Additionally, it was reported that the object was somehow able to pull the boat against the tide for a mile. This prompts some interesting speculation. Many people who claim to have been taken from their vehicles onto a UFO have reported that at the end of their encounter, they find themselves in their vehicles far away from the place where their experience began. Also, we see that it took the men two or three hours to travel a single mile in the boat. During this entire time, the UFO remained visible, maneuvering at high speed in the sky near Boston. How could this phenomenon have appeared in the sky over a city for such a long time without dozens (if not hundreds) of people seeing it? And is it probable that the three men did not have the opportunity to alert a single other witness in all that time? Why did the group not notice they were moving in the wrong direction until the UFO had disappeared? There may be an answer to this question, but it is only speculation...
Let us look at a widely publicized UFO encounter of the 1970's, the Allagash case investigated by Raymond Fowler. In this case, a group of four men on a camping trip set out in a canoe on the Allagash Waterway in Maine. They built a large bonfire to aid in finding their campsite on the return trip. When they were about a quarter of a mile away from shore, they saw a huge glowing ball of light coming over the trees on the bank. They flashed at it with a flashlight, and it came towards them, beaming light at the canoe. Frightened, the men tried to get away. Then the object suddenly flew away. The men felt that the experience only lasted fifteen or twenty minutes, but back at the camp, the men found that the bonfire had burned down to nothing but glowing coals, which should have taken two or three hours! Years later, under hypnosis, the witnesses told Fowler that they had been taken on board the UFO and been subjected to terrifying medical experiments at the hands of humanoi! d entities.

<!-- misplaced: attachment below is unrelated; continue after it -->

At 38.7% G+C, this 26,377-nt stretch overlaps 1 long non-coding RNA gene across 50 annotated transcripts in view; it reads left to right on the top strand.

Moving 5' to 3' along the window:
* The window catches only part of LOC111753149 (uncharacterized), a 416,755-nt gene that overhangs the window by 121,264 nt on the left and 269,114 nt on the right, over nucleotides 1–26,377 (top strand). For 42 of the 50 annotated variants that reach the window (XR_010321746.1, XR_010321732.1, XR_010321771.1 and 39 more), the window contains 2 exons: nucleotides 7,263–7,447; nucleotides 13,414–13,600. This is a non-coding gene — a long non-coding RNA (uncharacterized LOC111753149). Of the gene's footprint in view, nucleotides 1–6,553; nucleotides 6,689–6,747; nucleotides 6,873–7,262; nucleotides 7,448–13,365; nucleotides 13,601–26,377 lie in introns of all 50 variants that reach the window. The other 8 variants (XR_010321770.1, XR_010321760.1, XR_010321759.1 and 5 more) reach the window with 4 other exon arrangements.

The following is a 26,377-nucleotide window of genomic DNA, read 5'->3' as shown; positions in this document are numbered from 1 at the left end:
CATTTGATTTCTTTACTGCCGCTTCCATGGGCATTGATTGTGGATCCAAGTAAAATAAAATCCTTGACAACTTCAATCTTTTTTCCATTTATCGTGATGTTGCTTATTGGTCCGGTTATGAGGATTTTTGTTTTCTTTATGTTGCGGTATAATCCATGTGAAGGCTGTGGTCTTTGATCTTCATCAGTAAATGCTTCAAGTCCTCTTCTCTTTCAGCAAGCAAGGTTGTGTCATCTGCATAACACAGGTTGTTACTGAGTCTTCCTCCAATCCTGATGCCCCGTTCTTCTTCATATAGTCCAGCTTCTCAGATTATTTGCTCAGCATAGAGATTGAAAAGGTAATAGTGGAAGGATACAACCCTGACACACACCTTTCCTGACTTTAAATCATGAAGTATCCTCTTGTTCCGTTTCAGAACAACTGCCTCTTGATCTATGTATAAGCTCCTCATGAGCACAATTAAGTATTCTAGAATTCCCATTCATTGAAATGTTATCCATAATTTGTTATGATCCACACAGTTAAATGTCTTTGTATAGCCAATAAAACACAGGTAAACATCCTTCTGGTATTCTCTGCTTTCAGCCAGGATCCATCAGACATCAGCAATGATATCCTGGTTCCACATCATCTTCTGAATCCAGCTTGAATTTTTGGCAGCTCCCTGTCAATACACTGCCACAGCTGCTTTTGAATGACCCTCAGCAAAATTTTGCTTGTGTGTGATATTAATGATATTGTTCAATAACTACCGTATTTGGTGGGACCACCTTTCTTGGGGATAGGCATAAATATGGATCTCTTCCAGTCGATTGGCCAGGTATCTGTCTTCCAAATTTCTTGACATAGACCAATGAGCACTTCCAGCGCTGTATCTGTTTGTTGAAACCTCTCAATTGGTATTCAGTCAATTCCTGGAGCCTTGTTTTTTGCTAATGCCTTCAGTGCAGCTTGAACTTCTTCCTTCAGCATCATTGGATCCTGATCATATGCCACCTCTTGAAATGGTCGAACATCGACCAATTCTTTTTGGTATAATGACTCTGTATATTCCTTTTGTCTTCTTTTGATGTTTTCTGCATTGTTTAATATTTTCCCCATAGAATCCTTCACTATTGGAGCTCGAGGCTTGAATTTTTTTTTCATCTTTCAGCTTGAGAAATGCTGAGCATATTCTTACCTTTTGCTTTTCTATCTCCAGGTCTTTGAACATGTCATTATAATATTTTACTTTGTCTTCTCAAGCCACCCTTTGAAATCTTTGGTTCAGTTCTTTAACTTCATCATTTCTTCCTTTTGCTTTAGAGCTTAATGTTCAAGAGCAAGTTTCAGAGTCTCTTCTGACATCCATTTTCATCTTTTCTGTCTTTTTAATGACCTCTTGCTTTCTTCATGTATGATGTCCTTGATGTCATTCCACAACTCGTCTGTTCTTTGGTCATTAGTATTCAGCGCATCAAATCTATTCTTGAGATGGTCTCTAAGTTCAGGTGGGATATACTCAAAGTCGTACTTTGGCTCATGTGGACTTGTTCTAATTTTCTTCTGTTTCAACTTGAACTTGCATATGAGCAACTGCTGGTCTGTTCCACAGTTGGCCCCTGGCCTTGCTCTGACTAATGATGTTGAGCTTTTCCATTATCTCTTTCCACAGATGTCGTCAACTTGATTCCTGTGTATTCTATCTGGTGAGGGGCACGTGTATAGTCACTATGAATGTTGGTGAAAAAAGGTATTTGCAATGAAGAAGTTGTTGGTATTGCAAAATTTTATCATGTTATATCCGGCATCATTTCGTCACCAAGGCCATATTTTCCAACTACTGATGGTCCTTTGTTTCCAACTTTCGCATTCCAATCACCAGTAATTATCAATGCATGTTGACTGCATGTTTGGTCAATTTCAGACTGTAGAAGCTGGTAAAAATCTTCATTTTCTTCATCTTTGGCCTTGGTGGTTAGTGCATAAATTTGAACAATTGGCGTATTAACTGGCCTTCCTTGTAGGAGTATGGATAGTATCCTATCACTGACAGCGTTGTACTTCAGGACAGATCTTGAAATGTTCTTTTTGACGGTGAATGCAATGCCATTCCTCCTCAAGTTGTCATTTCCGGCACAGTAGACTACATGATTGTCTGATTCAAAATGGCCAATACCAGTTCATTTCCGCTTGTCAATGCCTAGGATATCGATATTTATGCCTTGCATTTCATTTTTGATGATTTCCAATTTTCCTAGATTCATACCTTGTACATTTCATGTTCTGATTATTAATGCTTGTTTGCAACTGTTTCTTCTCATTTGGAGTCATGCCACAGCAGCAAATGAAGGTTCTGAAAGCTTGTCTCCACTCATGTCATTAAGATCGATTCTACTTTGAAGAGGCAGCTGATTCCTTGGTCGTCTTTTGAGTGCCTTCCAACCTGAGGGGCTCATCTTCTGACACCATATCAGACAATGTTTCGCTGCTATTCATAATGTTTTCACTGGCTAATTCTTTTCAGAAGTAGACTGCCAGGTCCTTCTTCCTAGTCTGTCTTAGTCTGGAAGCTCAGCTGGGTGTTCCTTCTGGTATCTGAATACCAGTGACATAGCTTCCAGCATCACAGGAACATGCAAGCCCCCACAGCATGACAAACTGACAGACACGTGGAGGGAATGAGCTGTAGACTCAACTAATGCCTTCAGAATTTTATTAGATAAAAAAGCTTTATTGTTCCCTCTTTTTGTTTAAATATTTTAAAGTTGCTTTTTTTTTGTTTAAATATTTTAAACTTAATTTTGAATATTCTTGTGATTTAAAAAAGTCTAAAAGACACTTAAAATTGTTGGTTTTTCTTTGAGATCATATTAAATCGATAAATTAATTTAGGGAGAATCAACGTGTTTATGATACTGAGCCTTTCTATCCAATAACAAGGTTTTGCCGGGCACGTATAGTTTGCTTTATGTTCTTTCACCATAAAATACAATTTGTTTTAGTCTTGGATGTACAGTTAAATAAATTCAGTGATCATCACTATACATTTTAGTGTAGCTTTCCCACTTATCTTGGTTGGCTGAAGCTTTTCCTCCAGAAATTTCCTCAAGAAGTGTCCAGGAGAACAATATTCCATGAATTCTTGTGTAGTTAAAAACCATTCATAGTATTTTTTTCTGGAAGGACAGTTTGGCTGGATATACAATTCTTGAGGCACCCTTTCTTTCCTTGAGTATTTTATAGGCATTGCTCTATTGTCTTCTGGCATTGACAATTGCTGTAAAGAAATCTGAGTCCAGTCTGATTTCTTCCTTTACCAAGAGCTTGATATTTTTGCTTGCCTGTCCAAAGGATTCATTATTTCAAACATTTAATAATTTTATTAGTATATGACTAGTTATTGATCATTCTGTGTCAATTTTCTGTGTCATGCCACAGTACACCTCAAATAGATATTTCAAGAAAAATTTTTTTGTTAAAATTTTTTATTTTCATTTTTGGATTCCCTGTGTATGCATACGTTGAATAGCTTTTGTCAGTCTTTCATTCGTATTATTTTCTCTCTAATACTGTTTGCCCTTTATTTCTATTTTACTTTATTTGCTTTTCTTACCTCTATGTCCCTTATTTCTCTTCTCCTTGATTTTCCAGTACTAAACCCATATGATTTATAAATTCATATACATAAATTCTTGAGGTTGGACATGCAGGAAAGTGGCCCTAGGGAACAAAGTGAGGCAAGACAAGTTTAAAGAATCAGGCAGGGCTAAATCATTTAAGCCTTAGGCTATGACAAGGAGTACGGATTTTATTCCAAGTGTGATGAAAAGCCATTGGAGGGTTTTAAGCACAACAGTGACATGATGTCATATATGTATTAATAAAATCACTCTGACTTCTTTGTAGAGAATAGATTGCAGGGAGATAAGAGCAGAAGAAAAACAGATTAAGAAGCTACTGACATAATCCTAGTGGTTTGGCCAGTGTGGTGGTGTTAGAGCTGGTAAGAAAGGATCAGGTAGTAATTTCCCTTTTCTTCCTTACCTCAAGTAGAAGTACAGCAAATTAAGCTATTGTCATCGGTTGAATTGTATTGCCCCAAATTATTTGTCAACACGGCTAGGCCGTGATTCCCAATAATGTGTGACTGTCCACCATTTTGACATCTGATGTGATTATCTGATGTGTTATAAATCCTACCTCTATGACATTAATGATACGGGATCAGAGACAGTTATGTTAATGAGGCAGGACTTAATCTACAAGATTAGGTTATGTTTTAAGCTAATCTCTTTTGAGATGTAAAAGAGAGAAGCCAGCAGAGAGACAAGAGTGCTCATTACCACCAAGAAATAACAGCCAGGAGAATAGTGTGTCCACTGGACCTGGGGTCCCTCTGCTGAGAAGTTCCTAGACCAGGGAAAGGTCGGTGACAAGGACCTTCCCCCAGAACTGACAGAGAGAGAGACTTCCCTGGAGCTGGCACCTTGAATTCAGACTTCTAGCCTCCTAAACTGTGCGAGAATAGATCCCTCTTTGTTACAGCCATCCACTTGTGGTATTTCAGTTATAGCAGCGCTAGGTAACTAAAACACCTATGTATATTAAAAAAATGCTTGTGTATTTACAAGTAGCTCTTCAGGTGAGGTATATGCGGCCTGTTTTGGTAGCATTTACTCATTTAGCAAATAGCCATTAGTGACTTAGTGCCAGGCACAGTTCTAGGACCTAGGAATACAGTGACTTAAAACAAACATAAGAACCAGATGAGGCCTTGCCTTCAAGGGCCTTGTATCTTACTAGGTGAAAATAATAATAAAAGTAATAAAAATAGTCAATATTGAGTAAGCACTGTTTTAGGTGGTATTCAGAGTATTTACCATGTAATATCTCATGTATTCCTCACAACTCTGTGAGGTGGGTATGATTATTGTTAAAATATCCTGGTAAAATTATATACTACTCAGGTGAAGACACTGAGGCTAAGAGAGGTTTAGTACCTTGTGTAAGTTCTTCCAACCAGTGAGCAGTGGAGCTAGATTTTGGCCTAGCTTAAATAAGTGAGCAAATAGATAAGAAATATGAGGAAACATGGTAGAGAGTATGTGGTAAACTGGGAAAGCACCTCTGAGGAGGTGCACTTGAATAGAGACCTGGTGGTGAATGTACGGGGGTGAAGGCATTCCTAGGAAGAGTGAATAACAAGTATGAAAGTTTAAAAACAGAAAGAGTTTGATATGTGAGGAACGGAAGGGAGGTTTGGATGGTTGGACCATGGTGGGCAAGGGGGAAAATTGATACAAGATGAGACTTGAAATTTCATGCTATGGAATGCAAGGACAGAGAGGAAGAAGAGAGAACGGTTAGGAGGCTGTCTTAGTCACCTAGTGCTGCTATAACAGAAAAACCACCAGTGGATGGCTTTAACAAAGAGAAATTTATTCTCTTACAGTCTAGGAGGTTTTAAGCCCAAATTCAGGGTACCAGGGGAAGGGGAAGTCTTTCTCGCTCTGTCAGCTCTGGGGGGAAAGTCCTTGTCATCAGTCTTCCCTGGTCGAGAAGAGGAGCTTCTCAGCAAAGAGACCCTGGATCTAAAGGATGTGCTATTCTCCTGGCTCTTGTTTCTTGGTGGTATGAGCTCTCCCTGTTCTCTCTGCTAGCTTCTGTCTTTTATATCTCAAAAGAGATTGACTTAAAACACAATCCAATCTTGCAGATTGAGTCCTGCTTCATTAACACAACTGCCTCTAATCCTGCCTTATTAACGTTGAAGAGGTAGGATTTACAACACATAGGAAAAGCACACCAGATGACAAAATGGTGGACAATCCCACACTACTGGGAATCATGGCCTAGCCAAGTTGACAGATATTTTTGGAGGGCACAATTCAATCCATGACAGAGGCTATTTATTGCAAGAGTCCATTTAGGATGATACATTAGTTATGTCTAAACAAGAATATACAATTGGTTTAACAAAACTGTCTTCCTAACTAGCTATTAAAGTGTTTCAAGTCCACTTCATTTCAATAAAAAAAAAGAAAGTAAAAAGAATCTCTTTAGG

The parallels between this case and Everell's sighting are obvious. A group of men in a boat witness a huge light in the night sky, are frightened, then find themselves back at their point of embarkation hours later. The Allagash witnesses reported a period of "missing time." What if Everell and the others experienced the same phenomenon without realizing it? Imagine that the three men, upon finding themselves back at the place where they started from, discovered that they had been gone two or three hours, and mistakenly concluded that they had been watching the UFO the whole time. If they had spent this time period inside the UFO and only consciously remembered the beginning of the experience, that would explain why there were apparently no other witnesses, and why the men weren't aware that the boat was going the wrong way. Though this speculation is admittedly far-fetched, James Everell and his companions may have been among the first Americans to experience being take! n aboard a UFO. The Allagash four would never have known the true extent of their encounter had they not undergone regression hypnosis. Although it will never be possible to determine if there is a hidden story behind America's first UFO report, it is interesting to wonder if perhaps, 360 years ago, a group of Boston men may have had an experience beyond their wildest dreams...